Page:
Peace did not mean putting the past behind us.

The signing of the Peace Treaty is an appropriate moment for reminding our readers of the proposed War Memorial in S. Mary’s Church. We must not forget our brothers who have made the supreme sacrifice, and there must be many people who will only be too anxious to take their share in providing a permanent memorial. All donations should be sent direct to Colonel Justice, at Speen Court.

Speenhamland parish magazine, July 1919 (D/P116B/28A/2)

Raise the money in twelve months

Parochial Church Council

The First meeting of the St Luke’s Parochial Church Council was held on Wednesday, July 2nd, at 8 pm, in the Parish Room at the Vicarage. A good muster of members were present. The only business before the meeting was the consideration of the plans for the proposed War Memorial Chapel. After an exhaustive discussion, partly in the Vicarage and partly in the Church, it was decided to recommend definitely the smaller scheme, which will cost about £2,150, but to hope that money enough will be found for the complete scheme, which would cost about £3,000. An account has been opened in the London, County, etc Bank, in High Street, called “The St Luke’s War Memorial Fund”. Several subscriptions have already been paid into it. It is proposed that the Parish, excepting Furze Platt, shall be divided into sections of twenty-five houses, and that a large number of collectors shall be obtained, so that everyone may have an opportunity of contributing something to the scheme. The idea is to try and raise the money in twelve months, very largely, it is hoped, by monthly subscriptions. A big meeting will be called very shortly to launch the scheme.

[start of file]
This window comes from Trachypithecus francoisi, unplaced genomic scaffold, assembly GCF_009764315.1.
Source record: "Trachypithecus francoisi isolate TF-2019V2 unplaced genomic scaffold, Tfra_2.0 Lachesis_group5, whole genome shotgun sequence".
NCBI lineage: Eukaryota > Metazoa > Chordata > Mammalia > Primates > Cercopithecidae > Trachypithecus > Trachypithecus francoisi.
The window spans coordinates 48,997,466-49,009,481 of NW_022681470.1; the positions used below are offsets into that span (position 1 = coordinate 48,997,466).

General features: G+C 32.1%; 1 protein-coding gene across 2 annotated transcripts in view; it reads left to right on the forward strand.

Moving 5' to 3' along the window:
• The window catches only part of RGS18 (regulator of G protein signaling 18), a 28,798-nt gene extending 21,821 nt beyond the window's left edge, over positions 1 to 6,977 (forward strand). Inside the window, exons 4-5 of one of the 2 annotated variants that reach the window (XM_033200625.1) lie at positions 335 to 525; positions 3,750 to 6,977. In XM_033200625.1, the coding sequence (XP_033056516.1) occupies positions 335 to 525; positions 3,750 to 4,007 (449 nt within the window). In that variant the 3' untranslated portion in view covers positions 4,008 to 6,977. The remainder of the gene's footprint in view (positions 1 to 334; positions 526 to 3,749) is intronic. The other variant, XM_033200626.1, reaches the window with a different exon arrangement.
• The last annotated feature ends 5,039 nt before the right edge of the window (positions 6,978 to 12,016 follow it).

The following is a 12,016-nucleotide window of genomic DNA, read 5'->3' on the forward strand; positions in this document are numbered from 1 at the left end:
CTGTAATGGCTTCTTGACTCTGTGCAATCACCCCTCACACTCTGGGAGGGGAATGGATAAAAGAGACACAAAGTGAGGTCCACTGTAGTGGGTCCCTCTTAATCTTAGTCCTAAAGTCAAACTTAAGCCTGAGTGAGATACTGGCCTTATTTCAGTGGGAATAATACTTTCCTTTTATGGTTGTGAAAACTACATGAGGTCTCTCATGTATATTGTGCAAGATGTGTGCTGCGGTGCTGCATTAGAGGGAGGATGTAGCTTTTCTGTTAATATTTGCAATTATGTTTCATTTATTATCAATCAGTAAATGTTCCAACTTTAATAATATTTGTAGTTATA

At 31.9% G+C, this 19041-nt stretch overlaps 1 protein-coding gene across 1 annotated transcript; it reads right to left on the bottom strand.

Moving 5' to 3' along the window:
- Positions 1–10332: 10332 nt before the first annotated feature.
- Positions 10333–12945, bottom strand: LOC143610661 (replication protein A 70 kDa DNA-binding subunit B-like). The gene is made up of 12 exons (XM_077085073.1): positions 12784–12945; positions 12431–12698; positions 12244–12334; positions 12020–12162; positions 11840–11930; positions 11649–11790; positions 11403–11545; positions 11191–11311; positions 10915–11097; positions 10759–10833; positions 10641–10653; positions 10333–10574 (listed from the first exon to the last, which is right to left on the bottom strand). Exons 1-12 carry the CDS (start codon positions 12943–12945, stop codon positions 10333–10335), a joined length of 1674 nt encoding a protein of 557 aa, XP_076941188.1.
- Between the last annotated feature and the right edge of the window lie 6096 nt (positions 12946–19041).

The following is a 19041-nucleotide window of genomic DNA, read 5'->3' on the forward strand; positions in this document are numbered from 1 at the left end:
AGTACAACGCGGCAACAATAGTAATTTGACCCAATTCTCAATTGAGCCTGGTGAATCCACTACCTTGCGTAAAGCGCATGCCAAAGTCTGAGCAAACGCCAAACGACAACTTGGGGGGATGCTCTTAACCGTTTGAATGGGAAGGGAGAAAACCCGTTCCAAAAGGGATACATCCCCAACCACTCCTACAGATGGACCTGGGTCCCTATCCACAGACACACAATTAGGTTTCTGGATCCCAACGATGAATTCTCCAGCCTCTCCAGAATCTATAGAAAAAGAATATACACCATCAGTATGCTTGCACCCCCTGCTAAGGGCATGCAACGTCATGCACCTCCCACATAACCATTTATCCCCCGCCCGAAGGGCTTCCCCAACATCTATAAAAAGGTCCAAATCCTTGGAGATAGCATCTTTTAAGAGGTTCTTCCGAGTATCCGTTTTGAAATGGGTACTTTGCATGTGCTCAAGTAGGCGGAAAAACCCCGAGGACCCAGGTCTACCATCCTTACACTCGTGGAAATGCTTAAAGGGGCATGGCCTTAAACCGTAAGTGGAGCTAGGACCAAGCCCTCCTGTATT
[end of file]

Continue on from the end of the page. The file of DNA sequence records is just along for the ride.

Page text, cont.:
Maidenhead St Luke parish magazine, August 1919 (D/P181/28A/28)

Stand up as a token of respect to those who have fallen in the great struggle

1st July, 1919

The Chairman, referring to the signing of Peace, desired the members of the Board to stand up as a token of respect to those who have fallen in the great struggle, he also wished and proposed to place on the minutes the high appreciation of the members of the Board for the courage shewn by the Soldiers, Sailors, Airmen and others comprised in His Majesty’s Forces, including the many thousands who came from the Dominions…

The Vice-Chairman and the members of the Board heartily associated themselves with the Chairman in his remarks, and unanimously passed the resolution, which was seconded by Mr Rasey.

Wokingham Board of Guardians minutes (G/WO1/26)

War memorial plans look beautiful

Future Events
Monday June 30th

I hope to hold a Meeting of the newly-elected Parochial Church Council and the War Memorial Committee at the Vicarage at 8 pm, to consider plans of the new Memorial Chapel. They look beautiful to me. Any change of date will be announced in Church.

Maidenhead St Luke parish magazine, June 1919 (D/P181/28A/28)

By no means an easy job

Those who had died of wounds in Wokingham, and men from Wokingham who had served, were remembered.